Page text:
Gig Review: die! die! die!, Garden of Elks @NiceNSleazy Glasgow

diediedie-glasgow-august2013Young Philadelphia opened this Glasgow gig at Sleazies but do you know how hard it is to fit them and Die! Die! Die! and Garden of Elks into a headline? Glasgow podcart put on another cracking show but the scenesters were nowhere to be seen. Only the loyal subjects turned out.  

For a man who usually turns up far too early for gigs, that’s twice in recent times where I’ve missed the opening band. Oh, the guilt.

What I did see was the last song being played by Glasgow’s Young Philadelphia. Yet another two-piece, they are saved from lazy comparisons by having a drummer who looks innocent enough until he drums like a hulk smash. While the drumkit is desperately trying to remember the safety word, the guitarist is intricately noodling some intricate noodles. It’s all very interesting and all too short due to my tardiness. You can listen to them now on the interwebs if you so desire.

Gig promoter and Glasgow podcart mastermind Halina is now handing out free earplugs. That’s ominous. I usually have my own but on this occasion I’d forgotten to take them with me so I pushed what looked like Fruit Salad penny sweets into my ears and off Garden of Elks went.

I’ve written about them before and it was another performance that makes you wonder whether gonzo lo-fi is a genre yet? The song “This Morning We Are Astronauts” is still my favourite. The band tread a fine line between youthful exuberance and loose laces you could trip over, which is probably how The Ramones sounded in their early days. That feeling that it could all collapse at any second makes for compelling viewing. It’s certainly not boring.

And then they were back. Die! Die! Die! have made the UK their second home and it only seems like five minutes ago they were storming up a riot over at Bar Bloc. Five months in reality so let’s be grateful.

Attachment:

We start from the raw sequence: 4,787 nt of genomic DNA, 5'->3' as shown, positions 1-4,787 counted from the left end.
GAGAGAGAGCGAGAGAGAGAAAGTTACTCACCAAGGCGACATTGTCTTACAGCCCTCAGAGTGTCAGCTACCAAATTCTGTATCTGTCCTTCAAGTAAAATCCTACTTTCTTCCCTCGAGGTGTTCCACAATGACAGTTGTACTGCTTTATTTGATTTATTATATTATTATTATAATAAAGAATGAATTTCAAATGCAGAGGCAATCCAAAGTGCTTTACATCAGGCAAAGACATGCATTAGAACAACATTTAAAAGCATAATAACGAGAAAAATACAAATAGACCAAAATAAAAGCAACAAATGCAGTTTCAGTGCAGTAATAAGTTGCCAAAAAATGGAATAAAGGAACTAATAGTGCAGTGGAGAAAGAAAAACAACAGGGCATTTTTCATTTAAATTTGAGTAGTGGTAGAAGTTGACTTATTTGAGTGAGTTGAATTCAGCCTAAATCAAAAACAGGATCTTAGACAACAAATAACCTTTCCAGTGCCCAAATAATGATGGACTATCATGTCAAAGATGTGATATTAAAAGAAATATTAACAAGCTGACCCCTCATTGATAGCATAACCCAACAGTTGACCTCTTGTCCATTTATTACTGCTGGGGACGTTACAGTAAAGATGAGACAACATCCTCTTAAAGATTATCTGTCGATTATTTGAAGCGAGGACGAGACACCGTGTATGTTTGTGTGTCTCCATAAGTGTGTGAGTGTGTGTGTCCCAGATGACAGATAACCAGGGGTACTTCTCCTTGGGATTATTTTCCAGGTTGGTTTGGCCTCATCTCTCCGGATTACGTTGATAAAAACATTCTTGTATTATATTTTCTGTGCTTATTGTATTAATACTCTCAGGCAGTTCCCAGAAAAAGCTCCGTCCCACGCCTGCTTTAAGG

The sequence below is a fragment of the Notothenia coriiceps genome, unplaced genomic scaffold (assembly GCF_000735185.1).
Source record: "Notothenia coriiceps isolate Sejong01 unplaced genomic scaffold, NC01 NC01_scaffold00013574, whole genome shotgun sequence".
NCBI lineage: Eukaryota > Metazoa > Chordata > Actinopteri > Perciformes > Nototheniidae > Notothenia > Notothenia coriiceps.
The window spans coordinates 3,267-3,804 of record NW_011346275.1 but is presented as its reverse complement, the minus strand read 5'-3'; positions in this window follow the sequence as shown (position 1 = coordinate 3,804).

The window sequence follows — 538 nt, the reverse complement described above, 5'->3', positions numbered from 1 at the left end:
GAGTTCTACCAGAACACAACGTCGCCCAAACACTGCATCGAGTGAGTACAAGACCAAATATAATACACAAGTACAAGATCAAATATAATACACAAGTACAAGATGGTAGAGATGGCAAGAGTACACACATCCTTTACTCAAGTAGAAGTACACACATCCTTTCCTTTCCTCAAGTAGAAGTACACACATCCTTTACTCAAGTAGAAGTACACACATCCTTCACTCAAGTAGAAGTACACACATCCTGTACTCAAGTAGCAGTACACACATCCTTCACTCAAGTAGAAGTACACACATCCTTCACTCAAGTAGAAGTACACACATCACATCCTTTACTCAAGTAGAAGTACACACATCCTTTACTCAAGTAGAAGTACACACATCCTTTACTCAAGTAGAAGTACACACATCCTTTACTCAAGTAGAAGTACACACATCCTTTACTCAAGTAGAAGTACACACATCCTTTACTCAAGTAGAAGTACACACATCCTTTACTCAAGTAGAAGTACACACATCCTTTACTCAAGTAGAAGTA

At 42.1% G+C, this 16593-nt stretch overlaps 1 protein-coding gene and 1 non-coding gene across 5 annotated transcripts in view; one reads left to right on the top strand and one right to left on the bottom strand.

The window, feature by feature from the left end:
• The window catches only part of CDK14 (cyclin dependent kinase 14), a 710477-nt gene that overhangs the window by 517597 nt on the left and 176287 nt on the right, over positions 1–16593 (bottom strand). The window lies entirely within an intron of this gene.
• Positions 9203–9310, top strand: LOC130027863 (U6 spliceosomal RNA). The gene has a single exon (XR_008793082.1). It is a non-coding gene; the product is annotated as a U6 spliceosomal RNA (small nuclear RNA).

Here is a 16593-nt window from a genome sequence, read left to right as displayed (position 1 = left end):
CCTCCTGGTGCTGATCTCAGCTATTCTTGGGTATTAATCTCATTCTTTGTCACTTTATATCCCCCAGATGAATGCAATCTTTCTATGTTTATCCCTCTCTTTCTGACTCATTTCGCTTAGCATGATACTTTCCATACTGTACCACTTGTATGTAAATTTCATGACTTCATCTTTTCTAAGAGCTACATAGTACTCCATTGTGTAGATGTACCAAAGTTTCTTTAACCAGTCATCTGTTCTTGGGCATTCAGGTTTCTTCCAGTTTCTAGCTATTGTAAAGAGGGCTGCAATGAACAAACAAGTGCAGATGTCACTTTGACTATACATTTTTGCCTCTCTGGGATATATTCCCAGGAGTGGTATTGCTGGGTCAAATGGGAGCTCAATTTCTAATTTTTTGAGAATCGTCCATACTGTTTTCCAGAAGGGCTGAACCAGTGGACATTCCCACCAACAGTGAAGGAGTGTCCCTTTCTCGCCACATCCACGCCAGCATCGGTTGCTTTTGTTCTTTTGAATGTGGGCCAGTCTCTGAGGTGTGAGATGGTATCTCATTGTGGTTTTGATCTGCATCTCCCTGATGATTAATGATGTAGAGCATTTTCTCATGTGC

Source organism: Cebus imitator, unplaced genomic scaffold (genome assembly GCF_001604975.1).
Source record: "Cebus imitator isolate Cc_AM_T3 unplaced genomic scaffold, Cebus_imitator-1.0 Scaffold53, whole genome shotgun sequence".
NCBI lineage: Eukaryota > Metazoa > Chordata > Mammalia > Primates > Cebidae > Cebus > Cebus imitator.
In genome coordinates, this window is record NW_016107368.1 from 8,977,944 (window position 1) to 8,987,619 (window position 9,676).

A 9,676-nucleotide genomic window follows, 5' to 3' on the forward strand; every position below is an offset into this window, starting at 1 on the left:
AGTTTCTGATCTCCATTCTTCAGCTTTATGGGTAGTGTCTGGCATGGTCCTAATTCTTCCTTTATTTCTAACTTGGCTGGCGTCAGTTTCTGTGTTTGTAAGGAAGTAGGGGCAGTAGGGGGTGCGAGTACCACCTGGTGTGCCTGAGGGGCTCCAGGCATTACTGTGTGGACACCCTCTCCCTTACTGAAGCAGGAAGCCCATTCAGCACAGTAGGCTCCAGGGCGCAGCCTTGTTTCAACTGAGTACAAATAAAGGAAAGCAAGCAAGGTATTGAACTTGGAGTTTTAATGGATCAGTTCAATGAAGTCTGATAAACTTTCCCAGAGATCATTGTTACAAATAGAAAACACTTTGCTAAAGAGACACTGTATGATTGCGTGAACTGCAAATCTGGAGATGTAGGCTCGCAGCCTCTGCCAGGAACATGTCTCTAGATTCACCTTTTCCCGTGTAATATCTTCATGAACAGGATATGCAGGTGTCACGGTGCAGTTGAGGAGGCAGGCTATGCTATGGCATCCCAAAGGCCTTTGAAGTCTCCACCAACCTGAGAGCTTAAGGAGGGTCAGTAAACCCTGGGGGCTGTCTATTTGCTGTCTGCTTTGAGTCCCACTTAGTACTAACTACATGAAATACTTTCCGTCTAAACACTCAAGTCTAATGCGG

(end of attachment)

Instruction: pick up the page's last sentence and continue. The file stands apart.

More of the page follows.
The most noticeable thing this time around, and I’ve watched them a lot, is that singer-guitarist Andrew Wilson commands his vocals with the authority of a general giving orders to frontline troops. This is creative hardcore with a vocal performance that few could match. The reality is many hardcore influenced underground bands can’t sing very well. Or they can but don’t make the effort to do it consistently throughout a set. Or the soundguy can’t get the vocal high enough over the wall of noise coming from the band.

Die! Die! Die! haven’t gone soft. They’ve never sounded more creative, joyful or energetic. Perhaps with the guitar parts becoming more abstract, the vocals keep us hooked in despite a rhythm section hell bent on playing at 100mph. Forget the recorded version, Sideways Here We Come played live at breakneck pace is one of the catchiest songs you’ll hear. It’s almost doing it a disservice to listen to the recorded original or even a live session. Someone please email me a live version of that song! There must be something about having an audience that ignites the fury.


‘Harmony’ described by Rolling Stone Australia as “…their finest work yet”.





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